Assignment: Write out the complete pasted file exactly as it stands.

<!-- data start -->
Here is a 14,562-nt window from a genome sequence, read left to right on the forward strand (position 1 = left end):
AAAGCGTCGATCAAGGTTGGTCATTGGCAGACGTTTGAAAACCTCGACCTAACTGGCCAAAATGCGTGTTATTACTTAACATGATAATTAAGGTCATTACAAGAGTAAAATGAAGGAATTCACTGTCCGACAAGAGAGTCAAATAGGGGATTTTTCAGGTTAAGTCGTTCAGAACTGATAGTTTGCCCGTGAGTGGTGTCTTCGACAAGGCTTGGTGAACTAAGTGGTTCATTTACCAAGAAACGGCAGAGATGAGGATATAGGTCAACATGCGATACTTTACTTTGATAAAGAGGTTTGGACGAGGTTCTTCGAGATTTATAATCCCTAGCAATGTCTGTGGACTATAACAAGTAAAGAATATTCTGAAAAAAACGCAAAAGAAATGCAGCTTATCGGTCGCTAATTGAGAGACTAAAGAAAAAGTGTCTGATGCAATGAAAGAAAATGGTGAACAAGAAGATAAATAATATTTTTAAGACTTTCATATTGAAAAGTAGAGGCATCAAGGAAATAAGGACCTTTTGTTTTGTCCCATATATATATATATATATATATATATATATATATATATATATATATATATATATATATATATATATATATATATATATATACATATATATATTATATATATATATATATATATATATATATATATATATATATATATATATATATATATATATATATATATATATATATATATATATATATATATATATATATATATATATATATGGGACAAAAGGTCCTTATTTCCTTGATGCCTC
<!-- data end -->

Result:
Here is a 14,562-nt window from a genome sequence, read left to right on the forward strand (position 1 = left end):
AAAGCGTCGATCAAGGTTGGTCATTGGCAGACGTTTGAAAACCTCGACCTAACTGGCCAAAATGCGTGTTATTACTTAACATGATAATTAAGGTCATTACAAGAGTAAAATGAAGGAATTCACTGTCCGACAAGAGAGTCAAATAGGGGATTTTTCAGGTTAAGTCGTTCAGAACTGATAGTTTGCCCGTGAGTGGTGTCTTCGACAAGGCTTGGTGAACTAAGTGGTTCATTTACCAAGAAACGGCAGAGATGAGGATATAGGTCAACATGCGATACTTTACTTTGATAAAGAGGTTTGGACGAGGTTCTTCGAGATTTATAATCCCTAGCAATGTCTGTGGACTATAACAAGTAAAGAATATTCTGAAAAAAACGCAAAAGAAATGCAGCTTATCGGTCGCTAATTGAGAGACTAAAGAAAAAGTGTCTGATGCAATGAAAGAAAATGGTGAACAAGAAGATAAATAATATTTTTAAGACTTTCATATTGAAAAGTAGAGGCATCAAGGAAATAAGGACCTTTTGTTTTGTCCCATATATATATATATATATATATATATATATATATATATATATATATATATATATATATATATATATATATATATATATATACATATATATATTATATATATATATATATATATATATATATATATATATATATATATATATATATATATATATATATATATATATATATATATATATATATATATATATATATATATATATATATGGGACAAAAGGTCCTTATTTCCTTGATGCCTC